3. Review your budget
First thing’s first: Ensure you’re living within your budget. Even if recession isn’t approaching, it’s indispensable advice.
“Make sure that you revisit your household budget to make sure your needs are being accounted for,” Sroka says. He mentions housing, food, and fuel: things you can’t live without. “If necessary, eliminate some discretionary wants in your life.”
4. Cut back further
Revisit your budget to see how much of your income goes toward expenses, how much goes toward discretionary spending — that’s shopping, dining, or any other spending you do that isn’t necessary — and how much you’re putting into savings each month.
“If you want to sleep well at night and ensure you’ll be able to keep a roof over your head and meet your needs, now’s the time to start living within your means,” Sroka says. Spending less than you earn and saving the difference is key to increasing financial resilience, recession or not.
“Your money is there to benefit your life,” he says. “And the way you can make sure your money will always be there to benefit your life later is by adjusting your lifestyle now.”
5. Pay off high-interest debt
If you’re carrying high-interest debt, such as a credit card balance or a personal loan, prioritize aggressively paying it down (without overextending your budget overall).
Given that recessions are often linked with increased federal interest rates, you should focus on erasing your highest-interest debts first. Those debts can become more expensive if they’re variable rate, such as is the case with a credit card or a home equity line of credit (HELOC).
6. Increase your emergency ‘rainy day’ fund
Increased unemployment often accompanies economic recession. In case your income were to be cut off or reduced, start buffering your emergency savings now.
“Aim for six months of living expenses saved up,” Sroka says. He says that’s enough for most people to sleep easier through volatile market conditions.
Make sure the money isn’t invested. That can be a big mistake in a recession, when selling stocks at a market low means taking a loss — at a time when you can’t afford to be hurt. So keep your funds liquid in an interest-bearing savings account.
7. Look for additional sources of income
Unemployment rates are still low, so consider making hay while the sun shines.
This can mean asking for a raise or picking up extra shifts at work. For even greater resilience, aim for diverse streams of income. Can you pick up a side gig? Do some freelance work?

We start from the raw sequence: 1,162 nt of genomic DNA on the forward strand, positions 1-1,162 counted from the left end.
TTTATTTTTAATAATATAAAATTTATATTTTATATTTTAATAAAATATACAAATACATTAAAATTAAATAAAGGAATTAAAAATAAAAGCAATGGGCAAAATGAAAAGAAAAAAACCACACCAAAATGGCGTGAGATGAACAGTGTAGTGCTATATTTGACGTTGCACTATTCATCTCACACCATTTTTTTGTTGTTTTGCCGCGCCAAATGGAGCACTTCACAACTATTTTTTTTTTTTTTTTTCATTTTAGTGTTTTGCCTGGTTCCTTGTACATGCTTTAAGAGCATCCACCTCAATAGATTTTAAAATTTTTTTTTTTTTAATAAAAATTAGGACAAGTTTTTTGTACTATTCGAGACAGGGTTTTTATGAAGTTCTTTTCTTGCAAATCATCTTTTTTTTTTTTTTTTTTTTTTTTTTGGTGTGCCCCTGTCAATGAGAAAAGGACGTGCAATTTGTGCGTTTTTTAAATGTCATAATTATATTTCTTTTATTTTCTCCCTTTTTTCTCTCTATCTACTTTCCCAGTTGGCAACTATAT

In addition, consider updating your resume and building your professional network now. Unemployment rates are low. If we do enter a recession, however, jobs could become harder to come by. So position yourself as a competitive candidate to stay agile in case things get dicey down the line.
8. Keep calm and carry on investing
For those who have quite a bit of time between them and retirement, economic recession may have some long-term financial benefits. “If that money’s coming out of your paycheck and into a 401(k), then you should actually love a market downturn,” Sroka says. “Because it means some of that 401(k) money you’re investing is going into the market at lower prices.”
The last thing you want to do is jump ship in a state of anxiety. Instead, stick with the plan. Should it come, this recession, too, shall pass. “As long as you can survive financially, you’ll look back five or ten years from now and be happy with your investments.”
9. Consider getting professional guidance
Sroka explains that investment advisors are prepared to help their clients pick investments that are tailored to their risk tolerance.
“Whether you work with a professional or not, it’s vital to have your investments aligned with the right level of risk for you,” he urges. “Remember, everyone’s risk-loving when the market’s going up; everyone’s risk-averse when the market’s going down. Try to find a happy medium: a risk-tolerance that you can live with every day.”
The beautiful thing about real estate is that real estate is personal. When a seller is ready to sell, it’s often because their lifestyle has changed and they feel ready. So they’re often determined to sell regardless.
- Andretta Robinson Real Estate AgentCloseAndretta Robinson Real Estate Agent at Re/max 10 Currently accepting new clients
- Years of Experience 16
- Transactions 575
- Average Price Point $164k
- Single Family Homes 502